As an investor, it's important to think about liquidity. After all, the liquidity of your investments will directly impact your cash flow on a regular basis. With that in mind, we've provided a guide to real estate liquidity below. Read it over to learn more about what liquidity is, why it matters, and which real estate investment strategies have the right level of liquidity risk for you.
What is real estate liquidity?
First and foremost, liquidity refers to how quickly an asset can be bought or sold on the market for a price that reflects its current value. Investors should know each asset class comes with a unique level of liquidity risk. In particular, real estate assets as a whole are traditionally thought of as notoriously illiquid investments, while stocks are often known as the quintessential liquid investment.
However, an experienced investor knows that only certain types of property assets come with the infamous real estate liquidity risk. In truth, real estate investing can be very diverse and includes many different investment strategies. With that in mind, each real estate investment strategy comes with its own level of liquidity risk.
Liquidity vs. illiquidity: How liquid is each real estate investment strategy?
If you're interested in real estate investing but also concerned about how quickly you can increase your cash flow, keep reading. We've ranked the different real estate investment strategies by their liquidity risk.
Liquidity level: Illiquid asset
To start, a buy-and-hold investment strategy is what most people think about when they consider property investment. This strategy involves buying a rental property, finding a tenant to rent it, and collecting rental income. Typically, this strategy has one of the highest levels of real estate liquidity risk because you need to wait for the property to appreciate before you can sell it for profit.
Whether you are interested in investing in residential or commercial real estate, this type of investment strategy is best for investors who have a long-term outlook. If you think you can wait out building equity in the property over time -- and for the real estate market to turn in your favor -- this might be the right strategy for you.
While long- and short-term rentals are generally considered two different investment strategies, in this case, they follow a similar trajectory and can be considered two sides of the same coin.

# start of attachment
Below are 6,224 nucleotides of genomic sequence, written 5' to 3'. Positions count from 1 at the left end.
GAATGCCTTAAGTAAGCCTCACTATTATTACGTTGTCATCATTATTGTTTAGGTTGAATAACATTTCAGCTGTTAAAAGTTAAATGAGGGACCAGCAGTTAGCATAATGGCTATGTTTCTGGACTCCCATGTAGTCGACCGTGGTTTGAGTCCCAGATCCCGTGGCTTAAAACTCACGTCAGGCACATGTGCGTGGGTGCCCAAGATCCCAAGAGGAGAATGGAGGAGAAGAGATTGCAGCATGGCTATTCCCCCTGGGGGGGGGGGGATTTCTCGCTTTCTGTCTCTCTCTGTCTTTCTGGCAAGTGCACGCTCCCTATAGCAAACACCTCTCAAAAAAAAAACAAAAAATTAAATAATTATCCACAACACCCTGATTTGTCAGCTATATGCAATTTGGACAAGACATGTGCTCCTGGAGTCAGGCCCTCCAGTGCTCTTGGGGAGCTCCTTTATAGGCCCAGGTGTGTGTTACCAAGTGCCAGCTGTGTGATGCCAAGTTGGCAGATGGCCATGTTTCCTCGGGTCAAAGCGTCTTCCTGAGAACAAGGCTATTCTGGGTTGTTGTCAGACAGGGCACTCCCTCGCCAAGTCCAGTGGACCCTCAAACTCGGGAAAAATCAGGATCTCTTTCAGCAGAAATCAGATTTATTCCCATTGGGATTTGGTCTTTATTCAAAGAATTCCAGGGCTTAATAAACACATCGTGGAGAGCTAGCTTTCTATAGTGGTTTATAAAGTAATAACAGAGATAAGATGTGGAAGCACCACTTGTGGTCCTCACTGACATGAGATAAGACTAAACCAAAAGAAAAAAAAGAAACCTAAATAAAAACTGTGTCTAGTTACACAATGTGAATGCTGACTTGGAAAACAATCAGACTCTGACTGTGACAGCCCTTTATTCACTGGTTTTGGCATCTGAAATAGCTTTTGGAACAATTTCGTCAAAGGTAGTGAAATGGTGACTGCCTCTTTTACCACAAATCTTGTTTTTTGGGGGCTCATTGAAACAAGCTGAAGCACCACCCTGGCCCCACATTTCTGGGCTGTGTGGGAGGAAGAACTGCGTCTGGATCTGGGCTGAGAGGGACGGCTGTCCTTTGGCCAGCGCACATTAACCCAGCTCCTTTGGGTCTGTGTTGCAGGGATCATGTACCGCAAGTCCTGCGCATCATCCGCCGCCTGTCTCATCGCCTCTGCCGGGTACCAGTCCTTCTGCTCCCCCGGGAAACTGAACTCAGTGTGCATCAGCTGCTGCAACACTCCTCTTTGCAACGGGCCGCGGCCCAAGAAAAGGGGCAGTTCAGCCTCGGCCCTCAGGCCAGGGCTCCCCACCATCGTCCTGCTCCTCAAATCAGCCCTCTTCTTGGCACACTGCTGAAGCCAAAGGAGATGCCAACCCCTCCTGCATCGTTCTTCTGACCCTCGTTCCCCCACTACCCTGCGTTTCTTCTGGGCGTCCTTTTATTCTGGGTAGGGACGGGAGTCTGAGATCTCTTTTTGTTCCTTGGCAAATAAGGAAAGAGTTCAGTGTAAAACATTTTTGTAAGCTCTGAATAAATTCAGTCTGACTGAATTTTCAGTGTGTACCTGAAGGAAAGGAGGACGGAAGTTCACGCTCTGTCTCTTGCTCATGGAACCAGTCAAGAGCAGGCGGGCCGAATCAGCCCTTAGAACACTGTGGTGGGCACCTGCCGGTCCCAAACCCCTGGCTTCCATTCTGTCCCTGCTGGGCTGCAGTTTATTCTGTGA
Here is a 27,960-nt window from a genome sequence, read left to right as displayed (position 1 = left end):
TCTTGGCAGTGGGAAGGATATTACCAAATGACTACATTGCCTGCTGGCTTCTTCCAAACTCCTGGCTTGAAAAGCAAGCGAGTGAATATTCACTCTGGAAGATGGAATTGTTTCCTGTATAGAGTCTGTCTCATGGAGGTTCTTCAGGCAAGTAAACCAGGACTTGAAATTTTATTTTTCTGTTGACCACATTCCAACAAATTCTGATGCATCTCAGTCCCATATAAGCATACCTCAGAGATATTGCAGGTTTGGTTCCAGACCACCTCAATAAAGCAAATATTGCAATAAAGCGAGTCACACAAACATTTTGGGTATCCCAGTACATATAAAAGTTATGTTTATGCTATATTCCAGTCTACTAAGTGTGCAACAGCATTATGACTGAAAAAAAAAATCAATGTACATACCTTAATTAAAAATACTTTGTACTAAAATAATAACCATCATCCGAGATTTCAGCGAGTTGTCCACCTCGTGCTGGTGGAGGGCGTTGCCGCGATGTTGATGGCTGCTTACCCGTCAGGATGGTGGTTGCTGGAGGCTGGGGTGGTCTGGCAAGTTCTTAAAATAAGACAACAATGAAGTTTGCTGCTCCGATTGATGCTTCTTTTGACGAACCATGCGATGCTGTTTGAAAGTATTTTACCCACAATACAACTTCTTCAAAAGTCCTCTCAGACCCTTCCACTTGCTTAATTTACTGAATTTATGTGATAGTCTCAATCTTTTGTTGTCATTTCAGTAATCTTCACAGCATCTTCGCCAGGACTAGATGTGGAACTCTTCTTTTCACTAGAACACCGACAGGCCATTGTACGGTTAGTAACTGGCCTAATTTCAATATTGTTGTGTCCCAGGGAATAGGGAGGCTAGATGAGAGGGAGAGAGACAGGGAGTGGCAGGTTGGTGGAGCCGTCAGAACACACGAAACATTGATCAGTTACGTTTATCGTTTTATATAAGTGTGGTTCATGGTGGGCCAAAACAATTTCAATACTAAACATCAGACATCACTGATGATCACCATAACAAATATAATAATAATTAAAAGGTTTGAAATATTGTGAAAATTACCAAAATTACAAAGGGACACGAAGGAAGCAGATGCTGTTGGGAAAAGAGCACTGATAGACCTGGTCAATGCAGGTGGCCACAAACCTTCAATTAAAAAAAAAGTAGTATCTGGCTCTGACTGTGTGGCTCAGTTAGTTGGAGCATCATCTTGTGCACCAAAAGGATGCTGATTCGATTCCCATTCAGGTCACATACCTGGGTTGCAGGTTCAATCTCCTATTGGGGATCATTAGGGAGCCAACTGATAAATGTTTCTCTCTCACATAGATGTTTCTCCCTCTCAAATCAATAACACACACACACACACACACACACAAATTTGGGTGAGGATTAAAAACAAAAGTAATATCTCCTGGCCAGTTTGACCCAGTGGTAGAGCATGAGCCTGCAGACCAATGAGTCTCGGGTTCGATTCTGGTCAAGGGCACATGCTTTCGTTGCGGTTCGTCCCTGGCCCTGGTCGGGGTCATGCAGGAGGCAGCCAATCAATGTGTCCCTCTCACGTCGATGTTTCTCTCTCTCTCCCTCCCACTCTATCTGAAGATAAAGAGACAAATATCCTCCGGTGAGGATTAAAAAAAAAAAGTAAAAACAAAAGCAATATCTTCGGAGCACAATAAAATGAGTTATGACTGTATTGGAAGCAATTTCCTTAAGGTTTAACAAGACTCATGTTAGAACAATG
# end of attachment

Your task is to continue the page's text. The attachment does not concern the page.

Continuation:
Liquidity level: Moderately illiquid asset
For its part, a fix-and-flip investment strategy involves buying an investment property for below market value, fixing it up, and then selling it to interested buyers for profit. In this scenario, investors hope to increase the market value of the property through added sweat equity.
While fix-and-flip real estate transactions tend to happen much sooner than with traditional rental properties, sometimes there can still be a liquidity crunch. For example, suppose potential buyers don't like the work that has been done to the real estate property in question. In that case, it may be hard to offload and end up staying in your portfolio for a long period of time or eventually be sold at a loss.
Real estate wholesaling
Liquidity level: Moderately illiquid asset
Also known as micro flipping, real estate wholesaling involves buying a property that is undervalued for the current market and quickly selling it to end buyers for a profit. With this strategy, investors often count on an established network of end buyers to help them sell quickly and a transactional funding lender who can provide them with short-term financing.
Here, the liquidity risk is pretty much the same as with fix-and-flip investing. If you know of potential buyers interested in the property, these real estate transactions can occur quickly. However, if you're not tapped into the right network, these properties can suffer from having fairly low liquidity.
Liquidity level: Moderately liquid asset
Real estate crowdfunding is a financing method used by real estate developers who don't have the capital to finance projects on their own. Typically, these developers will use a digital platform to pool money from individual investors to fund their projects. Eventually, if the project goes well, the investors will see dividends.
While it is possible to sell your shares in a crowdfunding investment, you need to be conscious of something known as a "lock-up period." In real estate investing, a lock-up period is a time frame during which investors are prohibited from selling their shares. Typically, this period can last for a few months to a few years. It's up to you to do your homework and make sure your investment horizon matches the crowdfunding platform's rules.
Real estate investment trusts (REITs) and property funds
Liquidity level: Liquid asset
A real estate investment trust (REIT) is a publicly traded company that either owns or finances income-producing properties. Investors have the opportunity to buy shares in these companies, and in exchange, they receive dividends. Meanwhile, a real estate fund is a managed fund that primarily invests in listed real estate companies.
If you're hoping for stock-market-like levels of liquidity, investing in a REIT may be your best bet. In particular, shares of a listed REIT anytime the market is open.
The Millionacres bottom line
While real estate assets may cause more of a liquidity crunch than some other assets, it's important to realize that liquidity levels do vary depending on your investment strategy. Given that, feel free to use the information in the guide to help you pick an investment strategy that works for you. Armed with this knowledge, you should be able to start building a portfolio that provides the right liquidity mix.